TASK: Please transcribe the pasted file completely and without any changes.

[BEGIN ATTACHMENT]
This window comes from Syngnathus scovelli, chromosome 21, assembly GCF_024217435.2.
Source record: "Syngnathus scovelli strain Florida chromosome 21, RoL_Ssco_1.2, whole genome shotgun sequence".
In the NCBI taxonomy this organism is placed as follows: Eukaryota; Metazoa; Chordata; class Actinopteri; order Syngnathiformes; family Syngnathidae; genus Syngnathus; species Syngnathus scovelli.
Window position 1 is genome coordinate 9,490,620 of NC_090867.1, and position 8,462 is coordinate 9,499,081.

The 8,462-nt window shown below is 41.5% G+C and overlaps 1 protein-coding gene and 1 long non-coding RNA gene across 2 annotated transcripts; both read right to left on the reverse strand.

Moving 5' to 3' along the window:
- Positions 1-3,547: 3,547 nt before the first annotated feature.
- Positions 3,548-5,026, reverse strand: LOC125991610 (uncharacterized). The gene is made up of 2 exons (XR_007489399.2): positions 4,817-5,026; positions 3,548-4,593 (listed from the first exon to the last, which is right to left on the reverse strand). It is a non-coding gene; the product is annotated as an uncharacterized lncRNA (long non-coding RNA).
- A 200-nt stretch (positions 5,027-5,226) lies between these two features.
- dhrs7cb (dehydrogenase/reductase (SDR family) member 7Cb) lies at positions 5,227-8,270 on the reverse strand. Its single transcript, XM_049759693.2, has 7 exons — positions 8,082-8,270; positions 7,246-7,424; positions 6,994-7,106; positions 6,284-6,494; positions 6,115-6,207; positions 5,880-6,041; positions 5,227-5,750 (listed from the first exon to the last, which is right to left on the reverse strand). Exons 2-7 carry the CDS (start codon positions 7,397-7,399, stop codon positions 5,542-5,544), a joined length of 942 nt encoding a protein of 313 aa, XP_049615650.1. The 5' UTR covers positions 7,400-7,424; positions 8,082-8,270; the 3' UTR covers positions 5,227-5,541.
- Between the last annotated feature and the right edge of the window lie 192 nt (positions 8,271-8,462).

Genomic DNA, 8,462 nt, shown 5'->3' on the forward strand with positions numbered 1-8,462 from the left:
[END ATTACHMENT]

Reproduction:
This window comes from Syngnathus scovelli, chromosome 21, assembly GCF_024217435.2.
Source record: "Syngnathus scovelli strain Florida chromosome 21, RoL_Ssco_1.2, whole genome shotgun sequence".
In the NCBI taxonomy this organism is placed as follows: Eukaryota; Metazoa; Chordata; class Actinopteri; order Syngnathiformes; family Syngnathidae; genus Syngnathus; species Syngnathus scovelli.
Window position 1 is genome coordinate 9,490,620 of NC_090867.1, and position 8,462 is coordinate 9,499,081.

The 8,462-nt window shown below is 41.5% G+C and overlaps 1 protein-coding gene and 1 long non-coding RNA gene across 2 annotated transcripts; both read right to left on the reverse strand.

Moving 5' to 3' along the window:
- Positions 1-3,547: 3,547 nt before the first annotated feature.
- Positions 3,548-5,026, reverse strand: LOC125991610 (uncharacterized). The gene is made up of 2 exons (XR_007489399.2): positions 4,817-5,026; positions 3,548-4,593 (listed from the first exon to the last, which is right to left on the reverse strand). It is a non-coding gene; the product is annotated as an uncharacterized lncRNA (long non-coding RNA).
- A 200-nt stretch (positions 5,027-5,226) lies between these two features.
- dhrs7cb (dehydrogenase/reductase (SDR family) member 7Cb) lies at positions 5,227-8,270 on the reverse strand. Its single transcript, XM_049759693.2, has 7 exons — positions 8,082-8,270; positions 7,246-7,424; positions 6,994-7,106; positions 6,284-6,494; positions 6,115-6,207; positions 5,880-6,041; positions 5,227-5,750 (listed from the first exon to the last, which is right to left on the reverse strand). Exons 2-7 carry the CDS (start codon positions 7,397-7,399, stop codon positions 5,542-5,544), a joined length of 942 nt encoding a protein of 313 aa, XP_049615650.1. The 5' UTR covers positions 7,400-7,424; positions 8,082-8,270; the 3' UTR covers positions 5,227-5,541.
- Between the last annotated feature and the right edge of the window lie 192 nt (positions 8,271-8,462).

Genomic DNA, 8,462 nt, shown 5'->3' on the forward strand with positions numbered 1-8,462 from the left: